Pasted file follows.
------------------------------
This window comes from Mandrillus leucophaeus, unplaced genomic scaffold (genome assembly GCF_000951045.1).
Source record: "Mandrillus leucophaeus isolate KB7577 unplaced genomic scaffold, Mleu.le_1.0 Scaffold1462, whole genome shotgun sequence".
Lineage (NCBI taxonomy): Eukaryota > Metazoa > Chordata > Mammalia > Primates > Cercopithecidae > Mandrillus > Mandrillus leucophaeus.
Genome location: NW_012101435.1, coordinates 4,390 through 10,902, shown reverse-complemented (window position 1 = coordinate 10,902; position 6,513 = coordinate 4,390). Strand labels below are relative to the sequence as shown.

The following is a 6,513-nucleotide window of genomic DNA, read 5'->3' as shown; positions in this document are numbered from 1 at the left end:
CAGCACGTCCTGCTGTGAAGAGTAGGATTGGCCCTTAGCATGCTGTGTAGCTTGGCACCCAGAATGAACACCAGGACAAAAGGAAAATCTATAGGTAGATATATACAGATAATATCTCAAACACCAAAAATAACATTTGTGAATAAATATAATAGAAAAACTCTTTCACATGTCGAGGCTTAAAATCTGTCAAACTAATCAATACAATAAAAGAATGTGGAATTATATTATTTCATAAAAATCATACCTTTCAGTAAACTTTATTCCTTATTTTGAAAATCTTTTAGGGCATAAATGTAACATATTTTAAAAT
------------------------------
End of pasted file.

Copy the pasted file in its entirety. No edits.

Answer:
This window comes from Mandrillus leucophaeus, unplaced genomic scaffold (genome assembly GCF_000951045.1).
Source record: "Mandrillus leucophaeus isolate KB7577 unplaced genomic scaffold, Mleu.le_1.0 Scaffold1462, whole genome shotgun sequence".
Lineage (NCBI taxonomy): Eukaryota > Metazoa > Chordata > Mammalia > Primates > Cercopithecidae > Mandrillus > Mandrillus leucophaeus.
Genome location: NW_012101435.1, coordinates 4,390 through 10,902, shown reverse-complemented (window position 1 = coordinate 10,902; position 6,513 = coordinate 4,390). Strand labels below are relative to the sequence as shown.

The following is a 6,513-nucleotide window of genomic DNA, read 5'->3' as shown; positions in this document are numbered from 1 at the left end:
CAGCACGTCCTGCTGTGAAGAGTAGGATTGGCCCTTAGCATGCTGTGTAGCTTGGCACCCAGAATGAACACCAGGACAAAAGGAAAATCTATAGGTAGATATATACAGATAATATCTCAAACACCAAAAATAACATTTGTGAATAAATATAATAGAAAAACTCTTTCACATGTCGAGGCTTAAAATCTGTCAAACTAATCAATACAATAAAAGAATGTGGAATTATATTATTTCATAAAAATCATACCTTTCAGTAAACTTTATTCCTTATTTTGAAAATCTTTTAGGGCATAAATGTAACATATTTTAAAAT